Standard errors of earthquake magnitudes are routinely calculated and vary appreciably between earthquakes. However, the uncertainties of magnitude determination are usually ignored in regression models of strong ground motion as a function of magnitude and distance from the earthquake source. This practice has the potential to bias estimates of strong ground motion. A method is given for taking account of the uncertainty of each magnitude determination in fitting such models. It extends previous methods in which the error variance is partitioned into between-earthquake and within-earthquake components. It allows for further decomposition of the between-earthquake component into a part attributable to magnitude uncertainties and a part attributable to other causes.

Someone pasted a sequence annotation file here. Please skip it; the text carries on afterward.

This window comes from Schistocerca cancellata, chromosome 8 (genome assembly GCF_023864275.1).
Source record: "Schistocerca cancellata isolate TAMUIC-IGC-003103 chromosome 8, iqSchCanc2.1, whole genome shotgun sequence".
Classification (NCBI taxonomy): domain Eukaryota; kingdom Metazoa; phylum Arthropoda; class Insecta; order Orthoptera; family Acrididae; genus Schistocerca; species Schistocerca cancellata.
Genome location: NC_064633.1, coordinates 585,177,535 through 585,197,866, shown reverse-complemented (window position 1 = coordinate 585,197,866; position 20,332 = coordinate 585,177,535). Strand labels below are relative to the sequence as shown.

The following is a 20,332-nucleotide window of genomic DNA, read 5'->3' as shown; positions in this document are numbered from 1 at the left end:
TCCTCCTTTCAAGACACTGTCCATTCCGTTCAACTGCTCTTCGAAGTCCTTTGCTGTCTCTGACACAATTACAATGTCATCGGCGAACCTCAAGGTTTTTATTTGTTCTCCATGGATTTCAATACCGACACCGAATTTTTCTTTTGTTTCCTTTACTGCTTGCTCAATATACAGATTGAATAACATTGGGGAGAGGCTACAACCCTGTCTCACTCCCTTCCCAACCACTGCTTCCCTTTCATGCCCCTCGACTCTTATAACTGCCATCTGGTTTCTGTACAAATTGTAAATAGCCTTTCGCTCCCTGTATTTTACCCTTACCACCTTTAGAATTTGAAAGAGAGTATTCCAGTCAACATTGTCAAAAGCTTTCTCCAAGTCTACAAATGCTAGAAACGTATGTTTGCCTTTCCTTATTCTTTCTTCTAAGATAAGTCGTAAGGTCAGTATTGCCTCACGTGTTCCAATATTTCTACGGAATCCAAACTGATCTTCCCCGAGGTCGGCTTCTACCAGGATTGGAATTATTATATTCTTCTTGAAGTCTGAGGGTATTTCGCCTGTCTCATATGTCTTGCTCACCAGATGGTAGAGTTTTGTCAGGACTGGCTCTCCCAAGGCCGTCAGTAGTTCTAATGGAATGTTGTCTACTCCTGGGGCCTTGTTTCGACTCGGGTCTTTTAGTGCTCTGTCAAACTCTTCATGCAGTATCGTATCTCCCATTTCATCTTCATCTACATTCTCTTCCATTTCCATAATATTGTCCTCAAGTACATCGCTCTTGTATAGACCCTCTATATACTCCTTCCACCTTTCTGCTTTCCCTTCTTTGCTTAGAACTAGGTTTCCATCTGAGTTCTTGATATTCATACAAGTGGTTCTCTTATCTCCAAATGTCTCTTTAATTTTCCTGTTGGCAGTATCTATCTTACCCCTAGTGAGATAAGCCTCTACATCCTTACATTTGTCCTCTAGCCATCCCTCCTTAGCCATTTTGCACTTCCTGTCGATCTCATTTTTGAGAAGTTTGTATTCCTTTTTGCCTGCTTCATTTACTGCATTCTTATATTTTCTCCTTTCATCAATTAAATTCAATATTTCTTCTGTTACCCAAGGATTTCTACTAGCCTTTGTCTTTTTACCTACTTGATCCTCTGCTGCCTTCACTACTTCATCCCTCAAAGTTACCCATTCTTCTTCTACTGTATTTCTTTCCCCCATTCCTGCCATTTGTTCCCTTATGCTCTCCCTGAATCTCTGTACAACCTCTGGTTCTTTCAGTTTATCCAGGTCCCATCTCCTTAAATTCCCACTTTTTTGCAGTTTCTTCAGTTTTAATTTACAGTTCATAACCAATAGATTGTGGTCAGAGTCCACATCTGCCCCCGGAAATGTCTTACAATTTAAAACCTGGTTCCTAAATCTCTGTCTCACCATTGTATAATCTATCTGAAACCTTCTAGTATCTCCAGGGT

The method has been applied to the well-known attenuation data of Joyner and Boore (1981). The Mw determinations in this dataset fall into two subsets with distinctly different levels of precision, namely, those determined directly and those inferred from values of ML. It is shown that most of the between-earthquake component of variance can be attributed to the relatively low precision of the magnitudes in the latter subset.

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